6 Sewing Feet to Make Your Quilting Neat


Today's sewing machine feet pretty much cover every sewing task, but which ones can you use to make your quilting more accurate and look more professional?

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6 Sewing Feet to Make Your Quilting Neat

Quilting is not just a hobby, it's also an art-form. As with any artistic outlet, using the right gadgets can make the difference between a doodle and a masterpiece.

It's easy to think that you need an expensive, full-on bells and whistles machine to create quality quilts that will win prizes. You don't! Any sewing machine is capable of producing highly professional, accurate quilts that will last a lifetime.

All you need, is imagination, creativity and the right feet.

6 Sewing Feet to Make Your Quilting Neat


The Darning Foot

Also known as the Embroidery Foot or the Free Motion Quilting Foot (FMQ), the darning foot has come a long way from its humble beginnings as a foot for darning your socks. It is the go-to foot for any avid Free Motion quilter. Lower those feed dogs and put the movement of your fabric in your own hands. Literally. You are in control. Whether its forwards, backwards, sideways or in a circle, the stitching will follow wherever you guide the fabric.

Darning Foot


The Standard Foot & The Applique Foot

Both of these feet do the same job, pretty much. They can both be used for straight stitch or zig-zag and are interchangeable. It doesn't really matter which one you use as the main difference is the size. The standard is the larger of the two. A little black button on the back keeps the foot flat when going over bumpy seams. Being shorter, the applique foot, can go round circles or shapes easier making it an ideal choice for stitching on appliques.

Standard Foot & The Applique Foot


The Binding Foot

Adding a binding to a quilt can put you in a bind. Whether you stitch the front on first or the back, there is always a chance that one side will be missed, leaving gaping holes to go back to. The binding foot can help eliminate those issues. By feeding the binding through the foot, it sews both sides down – at the same time. Saving time and frustration, this foot is a little gem!

Binding Foot


The Walking Foot

Sewing machines pull the fabric under the needle using feed dogs, those strange little bumpy things that live under your presser foot. Unfortunately, they only move the bottom layer. Sometimes, particularly with slippery, stretchy or bulky items, this can lead to the top layer getting left behind. Not pretty. Especially when quilting. It causes uneven seams and puckering.

The walking foot has its own feed dogs that move the top layer of fabric so both layers go under the needle at the same time. A must have tool for every quilter's sewing space, this simple little foot has revolutionized quilting!

Walking Foot


The 1/4 inch Foot

Although sewing machines have guides to help you keep to seam allowances, it's easy to go off course. The fabric can move a little, covering the guide. This makes it tricky to keep stitching in a straight line. The handy 1/4 inch foot eliminates those wonky seams and keeps your points sharp. The foot is ¼ inch wide. So now, with your guide on top of your fabric, straight lines are effortless.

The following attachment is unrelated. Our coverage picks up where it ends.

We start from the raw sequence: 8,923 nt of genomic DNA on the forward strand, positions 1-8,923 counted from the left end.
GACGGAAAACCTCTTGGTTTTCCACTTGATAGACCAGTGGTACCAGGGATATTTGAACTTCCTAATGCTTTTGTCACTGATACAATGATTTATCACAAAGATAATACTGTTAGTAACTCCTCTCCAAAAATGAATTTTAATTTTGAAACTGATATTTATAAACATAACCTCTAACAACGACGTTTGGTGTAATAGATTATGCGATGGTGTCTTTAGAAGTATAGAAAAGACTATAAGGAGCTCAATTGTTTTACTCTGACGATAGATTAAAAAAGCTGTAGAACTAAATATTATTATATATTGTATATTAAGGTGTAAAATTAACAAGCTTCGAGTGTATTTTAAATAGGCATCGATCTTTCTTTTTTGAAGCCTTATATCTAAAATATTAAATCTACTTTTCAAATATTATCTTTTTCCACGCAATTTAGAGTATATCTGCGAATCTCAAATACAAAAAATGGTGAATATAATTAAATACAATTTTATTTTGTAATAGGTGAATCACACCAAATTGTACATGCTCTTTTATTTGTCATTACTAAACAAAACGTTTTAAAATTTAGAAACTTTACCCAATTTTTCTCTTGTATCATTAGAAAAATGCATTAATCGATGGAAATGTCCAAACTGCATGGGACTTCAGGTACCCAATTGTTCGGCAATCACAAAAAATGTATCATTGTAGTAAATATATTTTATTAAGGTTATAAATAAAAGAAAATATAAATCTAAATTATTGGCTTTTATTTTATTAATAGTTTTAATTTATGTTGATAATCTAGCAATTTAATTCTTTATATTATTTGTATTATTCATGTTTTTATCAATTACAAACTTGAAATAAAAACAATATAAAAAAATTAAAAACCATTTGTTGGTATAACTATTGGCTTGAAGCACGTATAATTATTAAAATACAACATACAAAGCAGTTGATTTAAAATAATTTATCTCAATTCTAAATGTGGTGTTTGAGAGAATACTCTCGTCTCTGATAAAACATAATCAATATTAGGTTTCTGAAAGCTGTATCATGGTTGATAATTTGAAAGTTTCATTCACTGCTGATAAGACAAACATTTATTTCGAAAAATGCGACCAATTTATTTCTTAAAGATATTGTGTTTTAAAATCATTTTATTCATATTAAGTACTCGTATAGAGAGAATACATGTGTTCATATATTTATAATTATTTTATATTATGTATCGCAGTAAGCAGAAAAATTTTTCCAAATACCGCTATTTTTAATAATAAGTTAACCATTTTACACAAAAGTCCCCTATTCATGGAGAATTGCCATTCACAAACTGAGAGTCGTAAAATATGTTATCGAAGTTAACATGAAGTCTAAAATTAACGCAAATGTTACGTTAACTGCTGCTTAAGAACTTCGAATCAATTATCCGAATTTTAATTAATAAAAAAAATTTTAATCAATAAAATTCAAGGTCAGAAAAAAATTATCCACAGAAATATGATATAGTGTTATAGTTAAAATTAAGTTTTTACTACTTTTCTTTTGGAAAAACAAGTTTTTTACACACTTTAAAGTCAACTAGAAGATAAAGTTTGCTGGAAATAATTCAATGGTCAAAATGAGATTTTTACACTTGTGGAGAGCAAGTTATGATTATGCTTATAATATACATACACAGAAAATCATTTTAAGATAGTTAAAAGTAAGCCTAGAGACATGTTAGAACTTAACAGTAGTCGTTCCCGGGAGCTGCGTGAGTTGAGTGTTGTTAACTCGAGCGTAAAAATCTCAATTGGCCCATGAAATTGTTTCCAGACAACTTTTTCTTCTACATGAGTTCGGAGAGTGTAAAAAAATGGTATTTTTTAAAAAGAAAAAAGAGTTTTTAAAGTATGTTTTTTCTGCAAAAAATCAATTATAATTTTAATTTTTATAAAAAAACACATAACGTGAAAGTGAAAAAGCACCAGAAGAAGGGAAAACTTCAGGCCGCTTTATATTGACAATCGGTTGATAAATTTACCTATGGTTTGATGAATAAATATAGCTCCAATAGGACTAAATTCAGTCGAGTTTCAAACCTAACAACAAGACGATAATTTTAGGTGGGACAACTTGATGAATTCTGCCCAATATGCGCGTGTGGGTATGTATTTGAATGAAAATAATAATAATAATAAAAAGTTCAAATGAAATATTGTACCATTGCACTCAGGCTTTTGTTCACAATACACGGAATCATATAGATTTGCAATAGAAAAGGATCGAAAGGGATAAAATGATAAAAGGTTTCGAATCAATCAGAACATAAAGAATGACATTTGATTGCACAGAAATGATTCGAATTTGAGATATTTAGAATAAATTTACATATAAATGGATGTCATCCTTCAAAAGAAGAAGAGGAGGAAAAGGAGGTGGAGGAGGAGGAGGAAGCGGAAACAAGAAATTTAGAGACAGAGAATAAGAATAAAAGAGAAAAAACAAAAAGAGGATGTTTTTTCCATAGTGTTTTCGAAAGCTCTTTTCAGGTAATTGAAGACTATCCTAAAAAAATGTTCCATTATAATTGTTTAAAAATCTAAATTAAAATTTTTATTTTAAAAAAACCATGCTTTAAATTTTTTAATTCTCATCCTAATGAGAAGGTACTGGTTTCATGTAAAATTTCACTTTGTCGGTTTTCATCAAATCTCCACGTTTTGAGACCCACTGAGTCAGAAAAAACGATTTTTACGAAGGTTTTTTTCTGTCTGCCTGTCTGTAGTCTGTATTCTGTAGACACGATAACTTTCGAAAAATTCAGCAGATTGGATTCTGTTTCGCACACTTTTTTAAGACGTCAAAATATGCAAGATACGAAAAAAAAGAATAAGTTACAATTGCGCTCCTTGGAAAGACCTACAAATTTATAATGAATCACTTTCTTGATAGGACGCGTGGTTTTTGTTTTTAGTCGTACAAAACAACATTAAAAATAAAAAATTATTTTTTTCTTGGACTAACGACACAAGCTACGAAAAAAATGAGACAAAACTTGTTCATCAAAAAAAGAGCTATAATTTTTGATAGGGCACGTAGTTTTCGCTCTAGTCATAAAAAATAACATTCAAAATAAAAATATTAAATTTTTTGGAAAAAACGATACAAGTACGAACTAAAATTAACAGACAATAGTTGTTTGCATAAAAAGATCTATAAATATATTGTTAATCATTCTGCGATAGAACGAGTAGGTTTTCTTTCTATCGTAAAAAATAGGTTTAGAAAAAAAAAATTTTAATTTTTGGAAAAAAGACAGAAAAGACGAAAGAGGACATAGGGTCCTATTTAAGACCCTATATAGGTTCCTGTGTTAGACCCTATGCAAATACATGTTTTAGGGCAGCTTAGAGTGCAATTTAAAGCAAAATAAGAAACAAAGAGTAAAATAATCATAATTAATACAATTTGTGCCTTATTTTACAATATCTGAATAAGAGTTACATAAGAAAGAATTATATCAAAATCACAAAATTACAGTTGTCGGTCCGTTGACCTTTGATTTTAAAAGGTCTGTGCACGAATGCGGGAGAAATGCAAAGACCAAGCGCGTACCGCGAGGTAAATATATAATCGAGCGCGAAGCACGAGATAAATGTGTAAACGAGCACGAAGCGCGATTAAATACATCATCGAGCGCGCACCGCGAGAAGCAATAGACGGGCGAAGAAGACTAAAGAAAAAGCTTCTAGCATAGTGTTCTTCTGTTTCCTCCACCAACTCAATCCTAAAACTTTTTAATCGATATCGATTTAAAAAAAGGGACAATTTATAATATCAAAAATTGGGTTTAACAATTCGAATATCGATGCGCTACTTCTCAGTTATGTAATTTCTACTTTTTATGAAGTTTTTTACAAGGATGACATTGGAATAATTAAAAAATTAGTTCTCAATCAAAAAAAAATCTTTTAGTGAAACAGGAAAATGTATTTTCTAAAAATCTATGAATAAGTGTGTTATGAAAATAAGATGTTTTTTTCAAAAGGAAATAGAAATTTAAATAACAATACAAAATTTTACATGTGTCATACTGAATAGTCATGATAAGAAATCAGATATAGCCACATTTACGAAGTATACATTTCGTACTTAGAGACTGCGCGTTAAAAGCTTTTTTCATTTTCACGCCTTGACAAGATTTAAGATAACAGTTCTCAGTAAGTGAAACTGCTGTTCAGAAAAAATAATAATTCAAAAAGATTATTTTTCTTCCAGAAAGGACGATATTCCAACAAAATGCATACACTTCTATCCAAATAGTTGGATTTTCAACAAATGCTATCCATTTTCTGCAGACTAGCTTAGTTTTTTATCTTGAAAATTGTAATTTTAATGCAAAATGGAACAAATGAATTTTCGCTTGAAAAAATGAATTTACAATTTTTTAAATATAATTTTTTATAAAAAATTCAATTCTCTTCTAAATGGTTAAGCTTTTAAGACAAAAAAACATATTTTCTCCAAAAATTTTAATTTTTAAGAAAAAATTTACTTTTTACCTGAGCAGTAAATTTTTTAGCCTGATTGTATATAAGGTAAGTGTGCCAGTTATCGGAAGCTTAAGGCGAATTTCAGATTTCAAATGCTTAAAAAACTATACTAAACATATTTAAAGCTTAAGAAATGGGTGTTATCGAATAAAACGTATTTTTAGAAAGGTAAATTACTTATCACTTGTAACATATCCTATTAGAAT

1/4 inch foot


The Zipper Foot

Mainly used for the addition of zippers and piping, the zipper foot can also help with top stitching and stitching in the ditch. The ditch is the seam line between the edge of a quilt block and the borders or the binding. The zipper foot can help you position the needle right where it needs to be and to stay on course. Although there are other feet that can help with this, the zipper foot is the one I use.

zipper foot


The Quilter's Foot

Without a doubt, this is the most important foot of all – the quilter's foot! Although this one doesn't have to be an actual foot, it could be a push button or even a knee lift. The point is, without the imagination, creativity and skill of the quilter guiding the machine and its feet, quilts would not exist.

So with just a few simple feet, a standard sewing machine and you – you're just a stitch length away from the quilt of your dreams.


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Attaching individual pieces of fabric to a background to form a design.

Same As: Appliqué

See Also: Freezer Paper Applique, Needleturn Applique, Machine Applique, Reverse Applique, Shadow Applique
Binding is used as both a noun and a verb. As a noun it is the fabric that's used to cover the raw edges of the quilt sandwich after it's quilted. This edging fabric is referred to as the Binding (noun). As a verb it is the process of putting on this fabric, and it referred to as Binding a Quilt.
The basic unit of a quilt top, usually square but can be rectangular or other shapes. Blocks can be pieced, appliqued or plain.
Feed Dogs
The mechanical teeth under the area of a sewing machine which move to pull the fabric through the machine. For free motion quilting or embroidery or needle darning these feed dogs are lowered or covered.
Accessories that are available for sewing machines and are especially made for quilting.
Free Motion Quilting
Method of quilting where the feed dogs of a sewing machine are lowered or covered and the quilter controls the movement of the fabric under the needle.
In The Ditch
The process of quilting just next to the seams of a quilt, block or to the very edge of an applique area.

Same As: Stitch In The Ditch
Presser Foot
The removable sewing machine accessory surrounding the needle that holds the fabric in place.
Walking Foot
A special foot which can be attached to a sewing machine which helps to feed the top layer of a quilt fabric sandwich evenly with the feed dogs feeding the bottom fabric.
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